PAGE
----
   The perceptron is given first a randomly
    weights vectors
   Perceptron is given chosen data pairs (input
    and desired output)
   Preceptron learning rule changes the
    weights according to the error in output
      Perceptron Learning Rule

                W new = W old + (t-a) X

Where W new is the new weight

W old is the old value of weight

X is the input value

t is the desired value of output

a is the actual value of output
   Let
    –   X1 = [0   0]   and   t =0
    –   X2 = [0   1]   and   t=0
    –   X3 = [1   0]   and   t=0
    –   X4 = [1   1]   and   t=1
   W = [2 2] and b = -3
               AND Network
   This example means we construct a network
    for AND operation. The network draw a
    line to separate the classes which is called
        Perceptron Geometric View
 The equation below describes a (hyper-)plane in the input
   space consisting of real valued m-dimensional vectors. The
   plane splits the input space into two regions, each of them
   describing one class.
                                                    region for C1
m                                          x2 w x + w x + w >= 0

w x
                                                  1 1     2 2   0

       i i    w 0  0 decision
i 1                   boundary                      C1
                                          w1x1 + w2x2 + w0 = 0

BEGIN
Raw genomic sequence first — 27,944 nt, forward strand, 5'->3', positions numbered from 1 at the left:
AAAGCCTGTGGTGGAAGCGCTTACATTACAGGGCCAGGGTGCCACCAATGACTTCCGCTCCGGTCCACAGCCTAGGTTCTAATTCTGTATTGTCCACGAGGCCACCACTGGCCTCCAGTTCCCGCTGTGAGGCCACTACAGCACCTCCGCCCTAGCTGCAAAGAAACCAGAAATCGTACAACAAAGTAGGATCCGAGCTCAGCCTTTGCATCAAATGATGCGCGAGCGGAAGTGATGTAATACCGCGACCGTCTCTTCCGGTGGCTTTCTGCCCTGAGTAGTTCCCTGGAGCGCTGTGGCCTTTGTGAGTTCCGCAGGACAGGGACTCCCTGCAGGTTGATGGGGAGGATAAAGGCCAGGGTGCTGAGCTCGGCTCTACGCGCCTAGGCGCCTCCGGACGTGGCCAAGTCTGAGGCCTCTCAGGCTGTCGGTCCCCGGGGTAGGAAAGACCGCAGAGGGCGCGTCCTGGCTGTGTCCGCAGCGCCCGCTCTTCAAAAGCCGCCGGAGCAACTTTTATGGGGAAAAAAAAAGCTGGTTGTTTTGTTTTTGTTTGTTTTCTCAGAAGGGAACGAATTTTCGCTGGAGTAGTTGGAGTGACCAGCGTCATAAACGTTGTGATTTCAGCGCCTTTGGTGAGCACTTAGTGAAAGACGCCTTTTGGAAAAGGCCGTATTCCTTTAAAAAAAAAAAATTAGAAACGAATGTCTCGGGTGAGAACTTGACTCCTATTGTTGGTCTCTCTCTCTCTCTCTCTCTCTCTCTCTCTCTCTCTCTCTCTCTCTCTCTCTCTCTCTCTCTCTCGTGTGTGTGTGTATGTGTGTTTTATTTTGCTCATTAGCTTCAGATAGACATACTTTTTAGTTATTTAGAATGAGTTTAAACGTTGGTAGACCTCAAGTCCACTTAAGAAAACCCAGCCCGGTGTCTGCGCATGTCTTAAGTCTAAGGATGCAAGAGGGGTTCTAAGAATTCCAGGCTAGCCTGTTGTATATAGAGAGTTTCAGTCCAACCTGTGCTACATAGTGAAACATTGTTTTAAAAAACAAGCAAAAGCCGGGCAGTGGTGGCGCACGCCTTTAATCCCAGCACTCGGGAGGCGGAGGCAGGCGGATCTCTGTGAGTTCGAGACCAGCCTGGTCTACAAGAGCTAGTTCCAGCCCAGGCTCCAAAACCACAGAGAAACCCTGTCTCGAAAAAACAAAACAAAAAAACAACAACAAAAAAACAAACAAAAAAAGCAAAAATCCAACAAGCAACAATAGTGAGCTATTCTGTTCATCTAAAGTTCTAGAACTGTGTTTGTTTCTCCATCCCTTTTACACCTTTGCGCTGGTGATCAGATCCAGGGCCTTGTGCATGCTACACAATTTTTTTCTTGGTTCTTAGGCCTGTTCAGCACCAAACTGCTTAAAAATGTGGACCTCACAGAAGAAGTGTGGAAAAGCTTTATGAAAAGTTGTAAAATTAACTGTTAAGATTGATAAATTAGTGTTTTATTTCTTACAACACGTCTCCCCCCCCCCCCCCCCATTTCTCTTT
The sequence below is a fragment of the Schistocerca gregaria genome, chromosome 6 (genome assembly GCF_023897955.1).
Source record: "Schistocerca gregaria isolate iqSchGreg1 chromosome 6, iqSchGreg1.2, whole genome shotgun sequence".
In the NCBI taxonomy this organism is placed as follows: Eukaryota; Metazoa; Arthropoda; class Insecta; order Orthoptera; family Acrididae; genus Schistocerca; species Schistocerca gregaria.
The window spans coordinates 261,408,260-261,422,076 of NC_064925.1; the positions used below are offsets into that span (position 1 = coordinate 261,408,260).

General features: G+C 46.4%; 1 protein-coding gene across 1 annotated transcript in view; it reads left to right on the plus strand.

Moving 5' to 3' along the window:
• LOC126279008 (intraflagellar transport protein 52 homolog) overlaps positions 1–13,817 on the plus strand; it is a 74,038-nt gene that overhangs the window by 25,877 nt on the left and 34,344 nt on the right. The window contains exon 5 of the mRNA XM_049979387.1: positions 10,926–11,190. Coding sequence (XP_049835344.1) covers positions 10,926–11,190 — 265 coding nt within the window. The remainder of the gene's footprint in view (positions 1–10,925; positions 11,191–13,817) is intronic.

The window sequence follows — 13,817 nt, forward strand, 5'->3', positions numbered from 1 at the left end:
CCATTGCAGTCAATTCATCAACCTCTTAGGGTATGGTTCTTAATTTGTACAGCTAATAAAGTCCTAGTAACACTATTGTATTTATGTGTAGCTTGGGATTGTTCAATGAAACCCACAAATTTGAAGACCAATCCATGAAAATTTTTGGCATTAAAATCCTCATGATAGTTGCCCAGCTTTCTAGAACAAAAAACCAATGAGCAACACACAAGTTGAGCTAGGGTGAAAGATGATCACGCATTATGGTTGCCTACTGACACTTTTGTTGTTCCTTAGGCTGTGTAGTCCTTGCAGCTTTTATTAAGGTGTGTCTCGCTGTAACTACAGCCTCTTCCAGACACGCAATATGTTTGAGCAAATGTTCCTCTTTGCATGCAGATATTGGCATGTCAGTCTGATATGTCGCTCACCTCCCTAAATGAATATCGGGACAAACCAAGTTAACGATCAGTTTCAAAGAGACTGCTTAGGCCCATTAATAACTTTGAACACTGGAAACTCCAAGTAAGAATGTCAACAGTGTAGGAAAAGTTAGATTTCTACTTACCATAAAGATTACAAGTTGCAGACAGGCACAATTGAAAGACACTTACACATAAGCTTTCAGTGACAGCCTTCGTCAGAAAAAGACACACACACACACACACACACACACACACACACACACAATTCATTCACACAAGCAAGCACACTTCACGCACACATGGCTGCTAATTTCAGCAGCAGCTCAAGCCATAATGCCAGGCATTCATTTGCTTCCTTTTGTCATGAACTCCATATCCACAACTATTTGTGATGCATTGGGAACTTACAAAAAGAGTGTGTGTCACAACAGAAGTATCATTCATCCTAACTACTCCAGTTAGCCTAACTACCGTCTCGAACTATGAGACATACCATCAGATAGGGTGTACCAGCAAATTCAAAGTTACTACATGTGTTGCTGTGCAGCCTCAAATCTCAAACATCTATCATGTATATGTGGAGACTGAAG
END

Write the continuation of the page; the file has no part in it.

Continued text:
 Four one-dimensional data belonging to two
  classes are
X = [1      -0.5 3  -2]
T = [1      -1 1    -1]
W = [-2.5 1.75]
            Boolean Functions
 Take in two inputs (-1 or +1)
 Produce one output (-1 or +1)

 In other contexts, use 0 and 1

 Example: AND function
    – Produces +1 only if both inputs are +1
   Example: OR function
    – Produces +1 if either inputs are +1
   Related to the logical connectives from
The First Neural Neural
       Networks AND
X1            1         X1    X2   Y
                    Y     1    1   1
                          1    0   0
X2            1
                          0    1   0
     AND Function         0    0   0

Threshold(Y) = 2
Simple Networks

      W = 1.5

x           t = 0.0

 Design a neural network to recognize the
  problem of
 X1=[2     2] , t1=0
 X=[1      -2], t2=1
 X3=[-2 2], t3=0

 X4=[-1 1], t4=1

Start with initial weights w=[0 0] and bias =0
           Perceptron: Limitations
   The perceptron can only model linearly separable